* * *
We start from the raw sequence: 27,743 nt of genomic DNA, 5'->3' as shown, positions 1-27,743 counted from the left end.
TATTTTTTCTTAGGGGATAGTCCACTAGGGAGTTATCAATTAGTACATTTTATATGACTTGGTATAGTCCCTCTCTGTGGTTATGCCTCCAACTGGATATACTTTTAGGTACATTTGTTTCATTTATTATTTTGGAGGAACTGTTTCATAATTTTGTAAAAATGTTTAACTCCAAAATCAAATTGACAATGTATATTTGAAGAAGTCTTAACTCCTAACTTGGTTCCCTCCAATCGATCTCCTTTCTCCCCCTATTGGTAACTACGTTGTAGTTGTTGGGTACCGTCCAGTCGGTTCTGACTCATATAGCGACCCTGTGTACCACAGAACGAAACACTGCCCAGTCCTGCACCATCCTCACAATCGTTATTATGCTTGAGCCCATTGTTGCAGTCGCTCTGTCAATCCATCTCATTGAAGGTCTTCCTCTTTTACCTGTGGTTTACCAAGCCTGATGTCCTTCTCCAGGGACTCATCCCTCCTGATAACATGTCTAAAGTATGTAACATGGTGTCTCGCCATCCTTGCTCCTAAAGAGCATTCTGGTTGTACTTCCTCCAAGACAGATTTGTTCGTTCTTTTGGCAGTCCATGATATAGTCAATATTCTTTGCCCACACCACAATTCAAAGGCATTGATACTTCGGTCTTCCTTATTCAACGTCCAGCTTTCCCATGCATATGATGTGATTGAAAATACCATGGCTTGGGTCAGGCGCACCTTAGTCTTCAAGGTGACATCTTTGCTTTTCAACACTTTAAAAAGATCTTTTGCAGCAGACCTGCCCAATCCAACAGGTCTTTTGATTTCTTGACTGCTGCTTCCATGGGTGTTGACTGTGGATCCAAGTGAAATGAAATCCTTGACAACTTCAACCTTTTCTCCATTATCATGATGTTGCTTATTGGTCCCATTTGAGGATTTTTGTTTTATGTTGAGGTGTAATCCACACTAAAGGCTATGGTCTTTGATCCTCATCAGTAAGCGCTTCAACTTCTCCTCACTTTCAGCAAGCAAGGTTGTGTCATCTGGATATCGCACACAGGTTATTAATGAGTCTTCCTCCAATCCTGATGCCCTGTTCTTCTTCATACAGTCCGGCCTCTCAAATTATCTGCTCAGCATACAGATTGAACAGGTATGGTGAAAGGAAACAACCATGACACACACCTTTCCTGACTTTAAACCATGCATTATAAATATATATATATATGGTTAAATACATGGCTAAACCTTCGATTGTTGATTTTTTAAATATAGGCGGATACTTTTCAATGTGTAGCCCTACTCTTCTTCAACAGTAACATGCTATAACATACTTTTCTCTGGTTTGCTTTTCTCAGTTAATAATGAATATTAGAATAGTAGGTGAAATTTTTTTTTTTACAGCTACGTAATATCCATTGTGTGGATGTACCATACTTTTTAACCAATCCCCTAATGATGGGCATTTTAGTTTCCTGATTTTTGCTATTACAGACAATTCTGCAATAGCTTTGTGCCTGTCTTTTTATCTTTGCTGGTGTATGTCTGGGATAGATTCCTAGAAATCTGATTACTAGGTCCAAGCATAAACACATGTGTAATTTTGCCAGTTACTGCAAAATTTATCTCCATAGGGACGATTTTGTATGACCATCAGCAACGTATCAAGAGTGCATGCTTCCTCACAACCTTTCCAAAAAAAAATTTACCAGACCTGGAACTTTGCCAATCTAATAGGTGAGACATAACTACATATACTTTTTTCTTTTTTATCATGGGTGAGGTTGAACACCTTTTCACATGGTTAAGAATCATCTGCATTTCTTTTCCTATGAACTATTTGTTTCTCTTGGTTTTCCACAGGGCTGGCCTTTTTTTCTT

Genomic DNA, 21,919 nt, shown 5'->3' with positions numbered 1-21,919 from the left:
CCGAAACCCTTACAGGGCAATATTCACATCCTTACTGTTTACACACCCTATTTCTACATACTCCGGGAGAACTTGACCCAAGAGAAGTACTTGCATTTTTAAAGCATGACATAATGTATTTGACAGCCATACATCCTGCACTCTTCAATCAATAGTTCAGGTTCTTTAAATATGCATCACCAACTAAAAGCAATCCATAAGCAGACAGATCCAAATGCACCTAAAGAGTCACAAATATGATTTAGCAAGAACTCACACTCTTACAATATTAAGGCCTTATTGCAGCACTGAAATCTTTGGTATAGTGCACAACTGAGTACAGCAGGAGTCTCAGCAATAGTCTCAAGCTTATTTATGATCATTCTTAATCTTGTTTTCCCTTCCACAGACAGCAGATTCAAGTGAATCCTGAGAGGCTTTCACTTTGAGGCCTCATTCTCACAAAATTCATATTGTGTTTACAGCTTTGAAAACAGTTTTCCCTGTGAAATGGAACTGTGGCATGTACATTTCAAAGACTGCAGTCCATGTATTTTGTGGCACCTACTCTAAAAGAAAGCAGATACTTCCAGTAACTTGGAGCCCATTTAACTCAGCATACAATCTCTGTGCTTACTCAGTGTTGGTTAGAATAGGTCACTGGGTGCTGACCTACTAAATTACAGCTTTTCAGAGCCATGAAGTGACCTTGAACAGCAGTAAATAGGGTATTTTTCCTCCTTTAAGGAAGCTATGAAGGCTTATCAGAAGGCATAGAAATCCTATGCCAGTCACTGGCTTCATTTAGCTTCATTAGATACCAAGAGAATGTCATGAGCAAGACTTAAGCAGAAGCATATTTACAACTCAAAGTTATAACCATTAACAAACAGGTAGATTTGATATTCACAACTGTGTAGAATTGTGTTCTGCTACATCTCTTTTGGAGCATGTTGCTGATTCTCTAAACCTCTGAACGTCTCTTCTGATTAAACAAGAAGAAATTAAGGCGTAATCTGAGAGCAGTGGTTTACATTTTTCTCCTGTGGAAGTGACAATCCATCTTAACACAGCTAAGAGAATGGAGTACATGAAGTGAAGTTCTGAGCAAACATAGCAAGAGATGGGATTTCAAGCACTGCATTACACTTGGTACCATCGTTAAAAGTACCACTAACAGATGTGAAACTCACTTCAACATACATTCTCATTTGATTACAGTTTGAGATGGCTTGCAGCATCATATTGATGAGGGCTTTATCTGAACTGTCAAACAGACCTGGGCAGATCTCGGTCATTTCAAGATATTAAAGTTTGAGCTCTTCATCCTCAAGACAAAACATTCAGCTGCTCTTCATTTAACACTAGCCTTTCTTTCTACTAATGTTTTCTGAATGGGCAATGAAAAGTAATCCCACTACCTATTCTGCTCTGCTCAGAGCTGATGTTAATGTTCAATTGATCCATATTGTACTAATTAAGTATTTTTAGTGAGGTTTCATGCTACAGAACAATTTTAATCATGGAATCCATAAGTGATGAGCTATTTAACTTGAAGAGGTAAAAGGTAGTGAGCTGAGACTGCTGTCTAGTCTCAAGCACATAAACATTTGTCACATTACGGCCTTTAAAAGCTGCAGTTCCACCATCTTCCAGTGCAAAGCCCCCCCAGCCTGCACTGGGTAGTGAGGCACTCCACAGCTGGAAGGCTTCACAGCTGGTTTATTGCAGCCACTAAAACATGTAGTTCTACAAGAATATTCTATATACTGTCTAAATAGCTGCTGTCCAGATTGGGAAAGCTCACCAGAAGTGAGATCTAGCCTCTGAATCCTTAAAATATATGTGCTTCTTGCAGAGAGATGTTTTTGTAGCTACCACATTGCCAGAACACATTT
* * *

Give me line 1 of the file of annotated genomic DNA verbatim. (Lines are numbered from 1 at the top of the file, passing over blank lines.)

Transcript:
We start from the raw sequence: 27,743 nt of genomic DNA, 5'->3' as shown, positions 1-27,743 counted from the left end.